• Buchmann N, Spira D, Norman K, et al Sleep, muscle mass and muscle function in older people. Dtsch Arztebl Int. 2016;113(15):253-60. doi:10.3238/arztebl.2016.0253.

  • Hairston KG, Bryer-Ash M, Norris JM, et al. Sleep duration and five-year abdominal fat accumulation in a minority cohort: the IRAS family study. Sleep. 2010;33(3):289-95. doi:10.1093/sleep/33.3.289.

  • Chaput JP, Després JP, Bouchard C, Tremblay A. The association between sleep duration and weight gain in adults: a 6-year prospective study from the Quebec Family Study. Sleep. 2008;31(4):517-23. doi:10.1093/sleep/31.4.517.

  • Nedeltcheva AV, Kilkus JM, Imperial J, et al. Insufficient sleep undermines dietary efforts to reduce adiposity. Ann Intern Med. 2010;153(7):435-41. doi:10.7326/0003-4819-153-7-201010050-00006.

  • Morris CJ, Fullick S, Gregson W, et al. Paradoxical post-exercise responses of acylated ghrelin and leptin during a simulated night shift. Chronobiol Int. 2010;27(3):590-605. doi:10.3109/07420521003663819.

  • Calvin AD, Carter RE, Levine JA, Somers VK. Abstract MP030: Insufficient sleep increases caloric intake but not energy expenditure. Circulation. 2012;125(suppl_10):AMP030. doi:10.1161/circ.125. suppl_10.amp030.

  • Al Khatib HK, Harding SV, Darzi J, Pot GK. The effects of partial sleep deprivation on energy balance: a systematic review and meta-analysis. European Journal of Clinical Nutrition, 2016; DOI: 10.1038/ejcn.2016.201

  • Stengel A1, Taché Y. Ghrelin–a pleiotropic hormone secreted from endocrine X/A-like cells of the stomach. Front Neurosci. 2012;6:24. doi:10.3389/fnins.2012.00024.

  • Nedeltcheva AV, Kilkus JM, Imperial J, et al. Insufficient sleep undermines dietary efforts to reduce adiposity. Ann Intern Med. 2010;153(7):435-41. doi:10.7326/0003-4819-153-7-201010050-00006.

  • Shechter A, Grandner MA, St-Onge MP. The role of sleep in the control of food intake. Am J Lifestyle Med. 2014;8(6):371-374. doi:10.1177/1559827614545315. St-Onge MP. The role of sleep duration in the regulation of energy balance: effects on energy intakes and expenditure. J Clin Sleep Med. 2013;9(1):73-80. doi:10.5664/jcsm.2348.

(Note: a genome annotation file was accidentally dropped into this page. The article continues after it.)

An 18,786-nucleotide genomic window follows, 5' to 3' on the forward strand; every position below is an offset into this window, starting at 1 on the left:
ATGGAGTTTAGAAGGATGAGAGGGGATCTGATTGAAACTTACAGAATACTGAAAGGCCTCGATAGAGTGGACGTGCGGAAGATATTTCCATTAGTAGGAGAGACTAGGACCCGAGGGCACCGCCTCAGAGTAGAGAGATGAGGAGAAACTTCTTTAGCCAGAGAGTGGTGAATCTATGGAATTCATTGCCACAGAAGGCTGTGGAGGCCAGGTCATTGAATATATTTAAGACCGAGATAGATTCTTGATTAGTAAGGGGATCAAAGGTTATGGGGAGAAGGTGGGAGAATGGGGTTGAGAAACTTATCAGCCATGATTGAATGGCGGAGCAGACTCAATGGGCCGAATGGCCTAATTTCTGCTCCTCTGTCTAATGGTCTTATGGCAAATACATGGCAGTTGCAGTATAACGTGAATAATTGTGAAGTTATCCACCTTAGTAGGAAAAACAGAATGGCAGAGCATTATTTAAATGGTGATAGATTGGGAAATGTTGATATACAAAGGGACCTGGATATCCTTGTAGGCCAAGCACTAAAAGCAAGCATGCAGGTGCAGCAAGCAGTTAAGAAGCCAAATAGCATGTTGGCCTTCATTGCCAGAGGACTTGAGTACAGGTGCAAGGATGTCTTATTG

• Greer SM, Goldstein AN, Walker MP. The impact of sleep deprivation on food desire in the human brain. Nat Commun. 2013;4:2259. doi:10.1038/ncomms3259.

  • St-Onge MP, Roberts A, Shechter A, Choudhury AR. Fiber and saturated fat are associated with sleep arousals and slow wave sleep. J Clin Sleep Med. 2016;12(1):19-24. doi:10.5664/jcsm.5384.

  • Grandner MA, Jackson N, Gerstner JR, Knutson KL. Dietary nutrients associated with short and long sleep duration. Data from a nationally representative sample. Appetite. 2013;64:71-80. doi:10.1016/j.appet.2013.01.004.

  • Kant AK, Graubard BI. Association of self-reported sleep duration with eating behaviors of American adults: NHANES 2005-2010. Am J Clin Nutr. 2014;100(3):938-947. doi:10.3945/ajcn.114.085191.

  • Haghighatdoost F, Karimi G, Esmaillzadeh A, Azadbakht L. Sleep deprivation is associated with lower diet quality indices and higher rate of general and central obesity among young female students in Iran. Nutrition. 2012;28(11-12):1146-1150. doi:10.1016/j.nut.2012.04.015.

  • Castro-Diehl C, Wood AC, Redline S, et al. Mediterranean diet pattern and sleep duration and insomnia symptoms in the Multi-Ethnic Study of Atherosclerosis. Sleep. 2018;41(11):zsy158. doi:10.1093/sleep/zsy158.

  • Campanini MZ, Guallar-Castillón P, Rodríguez-Artalejo F, Lopez-Garcia E. Mediterranean diet and changes in sleep duration and indicators of sleep quality in older adults. Sleep. 2017;40(3). doi:10.1093/sleep/zsw083.